Luke could you also explain why there is no social housing provision in the Dalston Square development despite the land being council owned and why have most of the flats been sold to landlords in the Far East? I understand exactly the same is happening with the Woodberry Down 'redevelopment'.

Hackney council tax payers are in affect subsidising property purchases for people on the far east.
Long live the Labour Party.

6:56 pm, January 22, 2010

Anonymous Clapton Ali said...

Wow! What a load of merciless propaganda. How about checking the other side of the story on the BBC website about shifty secret deals in Shoreditch!

6:56 pm, January 22, 2010

Anonymous Clapton Ali said...

GLA has a target for 50% of homes built in new developments to be affordable, and for 70% of that amount to be socially-rented.

There are more than 15,000 people on Hackney Council's housing waiting list.

But the Hackney Council-approved Bishop's Place plan only contains 21% affordable housing on site and 5% socially-rented housing.

7:00 pm, January 22, 2010

Anonymous Jamie said...

I think it is great that new Social Housing is being built in mixed-tenure communities.

However, there are a number of flaws in this current approach.

Firstly, within these mixed-tenure redevelopments of Council Estates, for example "Woodberry Down" in the north west of the Borough, the quantity of Private Sector for sale properties vastly outstrips that of Social Rented Units. There will only be approximately an extra 80 or 90 or so more Social Rented units, over and above the current number on the Woodberry Estate.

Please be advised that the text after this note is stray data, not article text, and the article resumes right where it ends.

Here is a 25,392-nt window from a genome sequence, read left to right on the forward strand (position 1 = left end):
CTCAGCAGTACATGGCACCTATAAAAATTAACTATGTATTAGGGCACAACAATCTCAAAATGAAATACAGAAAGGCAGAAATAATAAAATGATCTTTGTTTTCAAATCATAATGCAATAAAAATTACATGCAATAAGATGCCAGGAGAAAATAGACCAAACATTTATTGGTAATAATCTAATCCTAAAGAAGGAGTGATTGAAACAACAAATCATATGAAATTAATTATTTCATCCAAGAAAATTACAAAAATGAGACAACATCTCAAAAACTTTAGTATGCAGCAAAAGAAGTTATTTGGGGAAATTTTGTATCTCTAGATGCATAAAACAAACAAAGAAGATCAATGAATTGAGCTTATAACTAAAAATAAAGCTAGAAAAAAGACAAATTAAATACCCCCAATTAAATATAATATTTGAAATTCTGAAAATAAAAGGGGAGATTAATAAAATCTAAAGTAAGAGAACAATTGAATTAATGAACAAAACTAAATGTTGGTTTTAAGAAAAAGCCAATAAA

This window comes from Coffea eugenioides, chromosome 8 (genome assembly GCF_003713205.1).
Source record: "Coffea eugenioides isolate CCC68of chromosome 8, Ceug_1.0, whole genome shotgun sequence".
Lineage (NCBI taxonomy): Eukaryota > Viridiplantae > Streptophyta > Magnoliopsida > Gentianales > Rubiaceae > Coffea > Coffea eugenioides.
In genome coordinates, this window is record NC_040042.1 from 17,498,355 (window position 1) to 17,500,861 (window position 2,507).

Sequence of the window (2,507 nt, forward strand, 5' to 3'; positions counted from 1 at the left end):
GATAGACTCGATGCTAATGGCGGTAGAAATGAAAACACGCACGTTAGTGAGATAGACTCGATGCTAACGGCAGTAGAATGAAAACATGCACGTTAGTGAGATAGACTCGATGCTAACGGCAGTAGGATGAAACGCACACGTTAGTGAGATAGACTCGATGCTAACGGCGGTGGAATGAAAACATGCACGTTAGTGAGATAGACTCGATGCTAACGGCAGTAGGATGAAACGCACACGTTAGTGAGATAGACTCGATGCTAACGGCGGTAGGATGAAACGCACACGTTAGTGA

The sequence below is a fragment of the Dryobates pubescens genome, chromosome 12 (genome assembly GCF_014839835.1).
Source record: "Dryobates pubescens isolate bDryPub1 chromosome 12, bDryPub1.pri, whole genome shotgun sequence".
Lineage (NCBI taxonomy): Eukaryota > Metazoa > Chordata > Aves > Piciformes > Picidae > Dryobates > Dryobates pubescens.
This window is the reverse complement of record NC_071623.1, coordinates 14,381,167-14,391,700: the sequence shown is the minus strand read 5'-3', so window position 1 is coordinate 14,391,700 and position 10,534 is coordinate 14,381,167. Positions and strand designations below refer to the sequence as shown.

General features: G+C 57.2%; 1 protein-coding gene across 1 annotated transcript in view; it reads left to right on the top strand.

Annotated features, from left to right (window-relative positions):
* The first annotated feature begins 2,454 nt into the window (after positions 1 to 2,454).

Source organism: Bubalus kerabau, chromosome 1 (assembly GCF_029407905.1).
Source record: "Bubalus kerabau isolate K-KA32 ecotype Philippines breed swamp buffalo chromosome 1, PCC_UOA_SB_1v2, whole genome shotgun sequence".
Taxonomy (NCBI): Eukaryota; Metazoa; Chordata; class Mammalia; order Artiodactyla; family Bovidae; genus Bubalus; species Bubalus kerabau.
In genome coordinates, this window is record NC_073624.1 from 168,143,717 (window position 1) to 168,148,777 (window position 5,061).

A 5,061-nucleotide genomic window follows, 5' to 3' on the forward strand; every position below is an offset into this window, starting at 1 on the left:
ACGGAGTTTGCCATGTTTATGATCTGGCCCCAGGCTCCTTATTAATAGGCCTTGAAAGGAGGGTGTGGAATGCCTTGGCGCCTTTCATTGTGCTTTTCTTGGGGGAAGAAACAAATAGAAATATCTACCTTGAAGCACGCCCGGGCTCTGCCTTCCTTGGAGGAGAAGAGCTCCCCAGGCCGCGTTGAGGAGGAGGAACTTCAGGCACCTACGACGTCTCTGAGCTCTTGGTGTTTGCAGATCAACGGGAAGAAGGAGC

This is a practice which is sadly repeated up and down the Country.

Secondly, in the case of Shoreditch, what was the point in Hackney Council designating the Light Bar area a Conservation Area, to then, as may seem apparent to observers, then, again (see: Dalston Square Development) effortlessly get "Into Bed" with a Property Developer (Hammerson) and give approval for a monsterous 50 story Skyscraper looming directly over said Conservation Area? The Bishops Place development will no doubt contain Extortinately Expensive Apartments with virtually no Social Housing to speak of. To destroy a newly designated Conservation area almost overnoight is bad enough. To allow such a damaging development planning permission without anywhere near enough provision for Social Housing is just "Rubbing More Salt Into The Wound".